Excerpt from blog post by Peter Turchin, a professor of Biology and Anthropology in the University of Connecticut. Here he refutes playing too much on the analogy between memes and genes.
The process of transmitting cultural traits is also quite different from that of gene replication. It can occur simply by observing and imitation, or it may involve active teaching and perhaps even drilling, to make sure that a cultural form is transmitted faithfully. For example, Homer’s Iliad was transmitted orally through many generations of itinerant performers, before it was written down. Culture can also be transmitted by such media as paper (e.g., instruction manuals and, more generally, books) and computers. Such variable mechanisms of transmission, each with a different range of fidelities, is another reason why theorists working within the field of Cultural Evolution prefer speaking of cultural traits, rather than memes.
Cultural knowledge, thus, is in some ways analogous to genetically transmitted information, and in others quite different. A precise comparison is difficult because, while we understand very well how genetic information is encoded and transmitted, with cultural information we are on much shakier grounds. We know that knowledge is somehow encoded in the brain, but precisely how is still largely unknown.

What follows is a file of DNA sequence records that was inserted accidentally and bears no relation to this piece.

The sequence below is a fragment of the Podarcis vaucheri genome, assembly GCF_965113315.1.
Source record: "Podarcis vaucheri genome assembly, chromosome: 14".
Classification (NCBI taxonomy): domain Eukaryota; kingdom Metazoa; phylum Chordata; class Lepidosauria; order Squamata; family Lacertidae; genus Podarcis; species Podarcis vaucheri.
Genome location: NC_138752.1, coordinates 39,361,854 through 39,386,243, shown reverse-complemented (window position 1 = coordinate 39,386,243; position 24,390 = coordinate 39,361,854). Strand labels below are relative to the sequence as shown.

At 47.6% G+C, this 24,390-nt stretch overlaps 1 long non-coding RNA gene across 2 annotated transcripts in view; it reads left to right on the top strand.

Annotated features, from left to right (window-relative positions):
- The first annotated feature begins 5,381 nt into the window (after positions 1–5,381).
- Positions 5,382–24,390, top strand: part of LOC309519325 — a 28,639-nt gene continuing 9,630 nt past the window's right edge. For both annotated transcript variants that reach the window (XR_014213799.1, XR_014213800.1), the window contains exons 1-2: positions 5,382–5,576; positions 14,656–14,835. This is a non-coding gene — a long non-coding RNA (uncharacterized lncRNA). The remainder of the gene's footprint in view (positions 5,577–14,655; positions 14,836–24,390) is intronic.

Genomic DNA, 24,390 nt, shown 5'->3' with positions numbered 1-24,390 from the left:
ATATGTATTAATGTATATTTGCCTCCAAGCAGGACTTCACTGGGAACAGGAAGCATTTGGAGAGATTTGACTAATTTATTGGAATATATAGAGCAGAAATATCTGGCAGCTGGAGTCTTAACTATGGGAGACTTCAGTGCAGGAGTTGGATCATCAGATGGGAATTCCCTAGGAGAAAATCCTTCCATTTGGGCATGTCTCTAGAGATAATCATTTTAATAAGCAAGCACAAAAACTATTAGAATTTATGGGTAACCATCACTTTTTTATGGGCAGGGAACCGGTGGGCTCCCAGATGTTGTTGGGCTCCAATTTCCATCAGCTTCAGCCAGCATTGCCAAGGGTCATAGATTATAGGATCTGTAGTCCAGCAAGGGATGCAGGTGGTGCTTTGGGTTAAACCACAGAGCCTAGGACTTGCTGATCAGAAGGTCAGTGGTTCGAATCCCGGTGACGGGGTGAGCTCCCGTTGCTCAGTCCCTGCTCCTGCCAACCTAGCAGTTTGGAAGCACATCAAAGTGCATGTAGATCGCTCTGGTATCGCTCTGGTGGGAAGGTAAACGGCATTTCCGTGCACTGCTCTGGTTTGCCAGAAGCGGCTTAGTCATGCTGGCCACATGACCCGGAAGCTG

While this is an annoying problem for cultural evolutionists, we can’t wait for brain scientists to provide us with the answers. We need to understand our societies so that we can make them more cooperative, more peaceful, and more wealthy. This means that we need to proceed now with the investigation of how societies and cultures evolve, while incorporating any new insights as they emerge from neurocognitive sciences. Remember that Darwin and first evolutionists were able to make a lot of progress with the study of biological evolution in the nineteenth century, before they had any understanding of how genetic information is encoded. Think of Cultural Evolution today as being at a similar stage of development as genetic evolution was before the Mendelian Revolution.